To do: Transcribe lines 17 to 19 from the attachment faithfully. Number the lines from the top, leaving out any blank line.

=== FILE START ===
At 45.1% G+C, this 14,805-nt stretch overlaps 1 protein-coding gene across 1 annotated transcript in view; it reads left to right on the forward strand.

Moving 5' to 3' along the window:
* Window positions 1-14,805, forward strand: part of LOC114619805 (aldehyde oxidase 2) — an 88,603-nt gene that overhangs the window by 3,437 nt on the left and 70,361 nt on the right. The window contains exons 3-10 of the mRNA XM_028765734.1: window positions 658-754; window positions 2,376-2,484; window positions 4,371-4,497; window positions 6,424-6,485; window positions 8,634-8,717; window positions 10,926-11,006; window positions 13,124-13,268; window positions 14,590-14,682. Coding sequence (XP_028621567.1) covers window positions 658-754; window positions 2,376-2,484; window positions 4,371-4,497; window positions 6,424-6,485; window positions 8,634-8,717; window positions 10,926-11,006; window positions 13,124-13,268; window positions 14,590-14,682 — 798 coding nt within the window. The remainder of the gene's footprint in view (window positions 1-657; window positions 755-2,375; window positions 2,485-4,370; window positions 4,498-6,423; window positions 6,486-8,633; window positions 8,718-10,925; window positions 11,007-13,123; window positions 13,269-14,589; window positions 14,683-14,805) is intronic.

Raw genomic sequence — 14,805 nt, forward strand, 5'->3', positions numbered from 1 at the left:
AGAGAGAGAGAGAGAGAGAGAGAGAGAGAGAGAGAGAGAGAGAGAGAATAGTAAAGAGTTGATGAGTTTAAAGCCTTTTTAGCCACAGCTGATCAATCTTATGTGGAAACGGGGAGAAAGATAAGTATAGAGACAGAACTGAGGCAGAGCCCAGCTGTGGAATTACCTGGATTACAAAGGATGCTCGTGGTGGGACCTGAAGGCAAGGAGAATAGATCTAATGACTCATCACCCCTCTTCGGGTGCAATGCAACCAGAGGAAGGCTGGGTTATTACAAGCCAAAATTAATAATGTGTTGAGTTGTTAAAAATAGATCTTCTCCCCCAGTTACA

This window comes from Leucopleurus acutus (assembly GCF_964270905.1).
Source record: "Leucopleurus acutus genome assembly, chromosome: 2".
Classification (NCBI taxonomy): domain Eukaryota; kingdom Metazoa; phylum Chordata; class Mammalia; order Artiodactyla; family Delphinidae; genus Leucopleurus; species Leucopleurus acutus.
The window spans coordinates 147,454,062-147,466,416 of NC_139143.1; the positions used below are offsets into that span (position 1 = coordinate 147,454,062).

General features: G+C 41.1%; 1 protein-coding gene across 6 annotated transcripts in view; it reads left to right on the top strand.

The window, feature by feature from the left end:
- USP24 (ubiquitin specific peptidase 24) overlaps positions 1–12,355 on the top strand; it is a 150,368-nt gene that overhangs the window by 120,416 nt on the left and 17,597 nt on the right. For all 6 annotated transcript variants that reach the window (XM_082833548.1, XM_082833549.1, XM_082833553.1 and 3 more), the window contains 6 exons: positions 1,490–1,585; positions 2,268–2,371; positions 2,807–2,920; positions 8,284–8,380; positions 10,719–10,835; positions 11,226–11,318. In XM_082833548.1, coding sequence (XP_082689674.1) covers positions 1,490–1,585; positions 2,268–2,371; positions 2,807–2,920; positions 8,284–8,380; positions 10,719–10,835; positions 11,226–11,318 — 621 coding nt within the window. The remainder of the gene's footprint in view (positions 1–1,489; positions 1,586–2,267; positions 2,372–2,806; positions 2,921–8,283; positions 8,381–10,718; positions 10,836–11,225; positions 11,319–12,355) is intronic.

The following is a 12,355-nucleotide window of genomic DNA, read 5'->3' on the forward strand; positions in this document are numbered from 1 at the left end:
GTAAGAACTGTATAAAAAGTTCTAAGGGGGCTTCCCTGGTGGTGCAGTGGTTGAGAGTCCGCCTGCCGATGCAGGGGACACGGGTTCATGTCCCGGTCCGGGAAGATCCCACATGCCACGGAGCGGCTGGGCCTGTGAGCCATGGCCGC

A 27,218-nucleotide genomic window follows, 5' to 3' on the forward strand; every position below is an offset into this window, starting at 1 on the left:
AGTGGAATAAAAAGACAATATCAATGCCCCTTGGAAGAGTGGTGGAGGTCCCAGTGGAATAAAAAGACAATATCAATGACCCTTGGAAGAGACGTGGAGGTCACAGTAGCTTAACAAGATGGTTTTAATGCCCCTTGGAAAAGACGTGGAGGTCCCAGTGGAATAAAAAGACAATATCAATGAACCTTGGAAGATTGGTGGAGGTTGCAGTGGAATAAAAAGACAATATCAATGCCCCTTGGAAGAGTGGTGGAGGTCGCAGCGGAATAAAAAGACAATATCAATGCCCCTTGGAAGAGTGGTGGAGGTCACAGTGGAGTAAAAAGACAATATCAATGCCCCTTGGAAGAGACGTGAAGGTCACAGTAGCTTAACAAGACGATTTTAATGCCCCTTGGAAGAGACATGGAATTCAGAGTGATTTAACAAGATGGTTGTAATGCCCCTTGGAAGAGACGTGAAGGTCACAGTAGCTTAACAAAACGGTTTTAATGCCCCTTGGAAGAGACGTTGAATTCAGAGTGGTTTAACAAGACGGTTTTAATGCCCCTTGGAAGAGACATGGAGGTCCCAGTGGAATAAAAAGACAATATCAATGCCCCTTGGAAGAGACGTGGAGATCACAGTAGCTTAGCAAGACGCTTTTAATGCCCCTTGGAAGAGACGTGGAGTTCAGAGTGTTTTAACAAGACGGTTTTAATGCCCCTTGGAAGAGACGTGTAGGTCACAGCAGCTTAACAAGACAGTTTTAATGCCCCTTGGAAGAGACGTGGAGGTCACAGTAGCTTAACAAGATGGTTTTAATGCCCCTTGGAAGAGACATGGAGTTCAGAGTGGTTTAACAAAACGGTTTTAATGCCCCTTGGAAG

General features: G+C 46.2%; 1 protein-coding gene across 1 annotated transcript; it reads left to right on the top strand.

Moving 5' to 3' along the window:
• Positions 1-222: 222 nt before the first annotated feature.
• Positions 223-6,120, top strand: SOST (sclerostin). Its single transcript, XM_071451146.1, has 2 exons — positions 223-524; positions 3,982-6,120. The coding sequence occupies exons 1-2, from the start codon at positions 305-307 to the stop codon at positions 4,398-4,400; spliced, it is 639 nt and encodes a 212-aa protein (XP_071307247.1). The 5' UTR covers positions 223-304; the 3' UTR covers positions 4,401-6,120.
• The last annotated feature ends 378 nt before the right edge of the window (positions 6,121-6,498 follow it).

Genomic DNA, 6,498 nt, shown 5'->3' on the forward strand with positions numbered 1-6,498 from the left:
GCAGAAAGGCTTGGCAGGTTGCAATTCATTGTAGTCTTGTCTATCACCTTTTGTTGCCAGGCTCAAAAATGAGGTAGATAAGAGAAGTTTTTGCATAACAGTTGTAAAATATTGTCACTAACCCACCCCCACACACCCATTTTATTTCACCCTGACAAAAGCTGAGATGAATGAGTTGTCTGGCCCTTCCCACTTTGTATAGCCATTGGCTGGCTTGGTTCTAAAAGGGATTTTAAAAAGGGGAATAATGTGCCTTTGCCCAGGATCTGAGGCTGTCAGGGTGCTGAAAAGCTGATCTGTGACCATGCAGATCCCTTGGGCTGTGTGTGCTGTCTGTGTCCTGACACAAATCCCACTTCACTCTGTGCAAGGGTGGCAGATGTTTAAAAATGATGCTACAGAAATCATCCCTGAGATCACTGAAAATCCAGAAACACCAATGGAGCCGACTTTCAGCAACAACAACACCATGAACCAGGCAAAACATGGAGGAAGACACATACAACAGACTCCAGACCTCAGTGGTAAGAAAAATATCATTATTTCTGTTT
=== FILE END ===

General features: G+C 46.2%; 1 protein-coding gene across 1 annotated transcript; it reads left to right on the top strand.

Moving 5' to 3' along the window:
• Positions 1-222: 222 nt before the first annotated feature.